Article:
Centre for Internet & Society

"Anti-national" is not a location. But Google Maps seems to have an address for it - Jawaharlal Nehru University in the capital. On Friday, Google Maps pinned other such "locations" in the same place. It yielded the same result for other search terms such as "sedition," "freedom of expression," and "patriotism."

The article by Kim Arora was published in the Times of India on March 25, 2016. Rohini Lakshane was quoted.

The university, that recently became a hotbed of national politics following the arrest of the JNUSU president, also showed up in Google Maps search for other terms like "intolerance", "Kanhaiya Kumar", and "Smriti Irani". Google reviews for the central university suggest that this has been happening since last week.

JNU, it appears, is a victim of Google Map's word association. "This is a bug. Google Maps results take signals from many points on the web, including news outlets. The terms "Anti National," "Kanhaiya Kumar" and JNU have been in the news so much recently that they became associated in Maps which is why this result is triggered. This is a bug and we're working to fix this as quickly as possible," a Google spokesperson told TOI over email.

Google reviews of the university showed a barrage of one-star reviews uploaded in the last couple of weeks, reacting to the events and political demonstrations on the campus. "Ashamed to note that such a popular university houses anti nationals," said one such review. By Friday afternoon, Google Maps was among the top ten India trends on Twitter.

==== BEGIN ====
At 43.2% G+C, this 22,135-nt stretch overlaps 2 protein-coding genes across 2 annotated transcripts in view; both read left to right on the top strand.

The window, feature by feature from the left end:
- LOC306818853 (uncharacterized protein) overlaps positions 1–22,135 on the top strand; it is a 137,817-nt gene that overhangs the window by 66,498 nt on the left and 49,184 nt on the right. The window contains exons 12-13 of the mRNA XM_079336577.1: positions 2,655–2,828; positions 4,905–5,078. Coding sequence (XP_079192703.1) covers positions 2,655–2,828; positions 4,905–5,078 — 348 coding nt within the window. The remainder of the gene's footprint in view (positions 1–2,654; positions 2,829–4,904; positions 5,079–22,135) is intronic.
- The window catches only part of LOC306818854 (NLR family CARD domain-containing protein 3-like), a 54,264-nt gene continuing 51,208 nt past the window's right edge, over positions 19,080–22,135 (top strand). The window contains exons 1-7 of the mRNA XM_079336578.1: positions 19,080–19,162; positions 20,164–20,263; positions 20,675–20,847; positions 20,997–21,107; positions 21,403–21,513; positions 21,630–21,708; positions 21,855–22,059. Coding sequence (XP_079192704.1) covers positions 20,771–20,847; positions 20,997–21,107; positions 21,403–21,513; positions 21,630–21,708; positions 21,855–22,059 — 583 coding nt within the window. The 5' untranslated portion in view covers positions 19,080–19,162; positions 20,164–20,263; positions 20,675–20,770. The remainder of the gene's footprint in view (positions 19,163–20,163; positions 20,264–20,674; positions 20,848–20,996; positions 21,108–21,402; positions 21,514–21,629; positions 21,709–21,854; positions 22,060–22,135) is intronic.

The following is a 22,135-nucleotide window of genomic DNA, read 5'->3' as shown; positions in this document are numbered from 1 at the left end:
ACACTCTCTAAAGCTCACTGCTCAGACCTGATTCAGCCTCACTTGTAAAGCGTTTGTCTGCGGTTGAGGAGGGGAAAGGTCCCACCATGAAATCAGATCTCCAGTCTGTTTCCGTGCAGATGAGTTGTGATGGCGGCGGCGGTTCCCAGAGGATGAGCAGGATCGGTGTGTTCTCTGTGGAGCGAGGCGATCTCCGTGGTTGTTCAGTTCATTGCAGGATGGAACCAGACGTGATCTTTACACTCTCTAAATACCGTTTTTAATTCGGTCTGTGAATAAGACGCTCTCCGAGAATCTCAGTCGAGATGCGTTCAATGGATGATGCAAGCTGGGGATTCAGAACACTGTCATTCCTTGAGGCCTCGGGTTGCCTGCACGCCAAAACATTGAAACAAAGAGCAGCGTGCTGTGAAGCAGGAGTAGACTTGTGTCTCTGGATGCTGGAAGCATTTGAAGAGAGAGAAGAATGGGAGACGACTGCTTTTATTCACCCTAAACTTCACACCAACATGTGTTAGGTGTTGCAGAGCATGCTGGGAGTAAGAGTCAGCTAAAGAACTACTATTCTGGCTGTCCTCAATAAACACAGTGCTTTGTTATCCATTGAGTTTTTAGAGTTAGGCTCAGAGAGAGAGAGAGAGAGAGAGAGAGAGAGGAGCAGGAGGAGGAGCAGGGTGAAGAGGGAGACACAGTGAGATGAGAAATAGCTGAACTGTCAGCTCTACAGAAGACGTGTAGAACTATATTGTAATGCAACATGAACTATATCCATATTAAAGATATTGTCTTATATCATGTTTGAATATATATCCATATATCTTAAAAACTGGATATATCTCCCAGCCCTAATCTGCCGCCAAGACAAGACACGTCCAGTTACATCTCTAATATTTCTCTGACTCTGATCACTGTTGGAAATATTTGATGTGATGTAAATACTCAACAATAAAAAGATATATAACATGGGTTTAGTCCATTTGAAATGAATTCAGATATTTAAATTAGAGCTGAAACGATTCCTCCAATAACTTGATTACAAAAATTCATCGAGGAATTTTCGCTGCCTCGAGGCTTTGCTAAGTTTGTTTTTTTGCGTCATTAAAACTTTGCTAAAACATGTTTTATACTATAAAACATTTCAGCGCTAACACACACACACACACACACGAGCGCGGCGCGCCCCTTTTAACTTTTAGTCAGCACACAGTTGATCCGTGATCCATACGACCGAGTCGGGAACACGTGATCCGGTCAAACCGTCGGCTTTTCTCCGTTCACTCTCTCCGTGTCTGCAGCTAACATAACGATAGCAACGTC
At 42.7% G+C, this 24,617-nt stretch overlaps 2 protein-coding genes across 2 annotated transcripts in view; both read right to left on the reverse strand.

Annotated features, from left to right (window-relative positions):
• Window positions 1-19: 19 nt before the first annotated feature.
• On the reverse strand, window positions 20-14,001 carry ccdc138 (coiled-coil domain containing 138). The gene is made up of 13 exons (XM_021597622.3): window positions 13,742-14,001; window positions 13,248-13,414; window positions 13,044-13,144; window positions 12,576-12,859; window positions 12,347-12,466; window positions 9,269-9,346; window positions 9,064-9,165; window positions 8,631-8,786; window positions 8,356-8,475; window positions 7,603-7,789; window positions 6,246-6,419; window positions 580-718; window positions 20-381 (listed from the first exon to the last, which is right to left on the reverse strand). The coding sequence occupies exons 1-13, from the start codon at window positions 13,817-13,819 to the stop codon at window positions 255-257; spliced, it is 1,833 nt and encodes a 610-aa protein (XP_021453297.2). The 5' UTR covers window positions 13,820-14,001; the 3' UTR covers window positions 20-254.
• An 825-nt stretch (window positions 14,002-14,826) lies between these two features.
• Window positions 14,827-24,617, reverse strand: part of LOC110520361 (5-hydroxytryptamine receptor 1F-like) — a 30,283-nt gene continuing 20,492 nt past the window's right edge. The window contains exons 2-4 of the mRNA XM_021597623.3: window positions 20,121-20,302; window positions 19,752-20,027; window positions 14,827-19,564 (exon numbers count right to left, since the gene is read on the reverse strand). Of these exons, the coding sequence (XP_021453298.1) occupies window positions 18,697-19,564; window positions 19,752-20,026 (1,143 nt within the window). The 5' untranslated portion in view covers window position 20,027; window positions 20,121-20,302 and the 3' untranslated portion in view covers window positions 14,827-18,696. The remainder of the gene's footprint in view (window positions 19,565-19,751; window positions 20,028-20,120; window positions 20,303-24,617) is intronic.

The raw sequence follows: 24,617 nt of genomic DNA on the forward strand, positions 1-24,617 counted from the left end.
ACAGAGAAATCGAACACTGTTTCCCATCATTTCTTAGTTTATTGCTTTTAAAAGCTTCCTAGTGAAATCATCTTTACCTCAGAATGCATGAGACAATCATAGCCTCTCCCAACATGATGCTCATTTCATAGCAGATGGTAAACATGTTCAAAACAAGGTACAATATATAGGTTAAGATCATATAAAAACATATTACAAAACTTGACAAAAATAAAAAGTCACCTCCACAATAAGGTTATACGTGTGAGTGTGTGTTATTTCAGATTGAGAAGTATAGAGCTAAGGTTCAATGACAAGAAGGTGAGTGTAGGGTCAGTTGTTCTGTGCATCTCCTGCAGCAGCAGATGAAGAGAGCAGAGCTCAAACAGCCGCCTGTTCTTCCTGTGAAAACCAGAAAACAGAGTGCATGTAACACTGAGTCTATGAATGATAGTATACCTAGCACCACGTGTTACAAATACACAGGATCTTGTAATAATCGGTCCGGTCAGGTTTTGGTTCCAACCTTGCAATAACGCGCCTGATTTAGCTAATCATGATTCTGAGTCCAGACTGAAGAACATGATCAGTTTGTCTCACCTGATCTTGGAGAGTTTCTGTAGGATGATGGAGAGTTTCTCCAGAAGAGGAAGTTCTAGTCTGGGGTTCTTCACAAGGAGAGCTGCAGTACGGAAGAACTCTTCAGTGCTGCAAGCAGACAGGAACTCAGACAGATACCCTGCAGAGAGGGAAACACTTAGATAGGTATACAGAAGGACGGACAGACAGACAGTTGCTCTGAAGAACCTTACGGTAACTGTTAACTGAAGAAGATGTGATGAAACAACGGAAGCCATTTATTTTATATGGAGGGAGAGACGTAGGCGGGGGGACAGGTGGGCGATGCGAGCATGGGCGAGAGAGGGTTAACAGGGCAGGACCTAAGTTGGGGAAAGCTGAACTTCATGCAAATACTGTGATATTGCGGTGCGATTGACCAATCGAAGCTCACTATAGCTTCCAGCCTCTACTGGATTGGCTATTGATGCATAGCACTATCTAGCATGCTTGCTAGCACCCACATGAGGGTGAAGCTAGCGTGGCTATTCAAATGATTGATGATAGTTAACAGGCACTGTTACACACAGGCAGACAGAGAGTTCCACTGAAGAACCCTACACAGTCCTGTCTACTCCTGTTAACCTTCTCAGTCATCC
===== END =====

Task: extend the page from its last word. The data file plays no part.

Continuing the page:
Rohini Lakshane, a researcher with the Center for Internet and Society in Bengaluru, ran a search for "antinational" on Google Maps from an Indian IP, and then again from those outside the country. She found that the JNU result only showed up for searches carried out from an Indian IP, and for those on Google India if used from an IP outside the country.

"Google's search engine seems to be correlating the keyword "JNU" with these terms owing to their extremely large concentration in the Google Maps reviews as well as associated metadata from other content on the web. This is quite common for topics that are widely written about on the internet and discussed on social networking sites. If the heavy concentration only exists within a certain country or region, then the results may only correlate for searches done from IP addresses there," says Lakshane.

Google search algorithms are known to take into account terms that are frequently used together to display results. In July 2015, for example, controversy broke after Google images started showing Prime Minister Narendra Modi's image if one searched for "Top 10 Criminals in the World". Google had then issued an apology for the faux pas, and said, "Sometimes, the way images are described on the internet can yield surprising results to specific queries. We apologise for any confusion or misunderstanding this has caused. We're continually working to improve our algorithms to prevent unexpected results like this."

Google Maps has earlier been subjected to pranks. In May 2015, Google had to temporarily suspend its Map Maker function after an image of an Android bot urinating on an Apple logo appeared on a map. Map Maker is an application where lay users can mark new places, routes, or institutions in areas they are familiar with.

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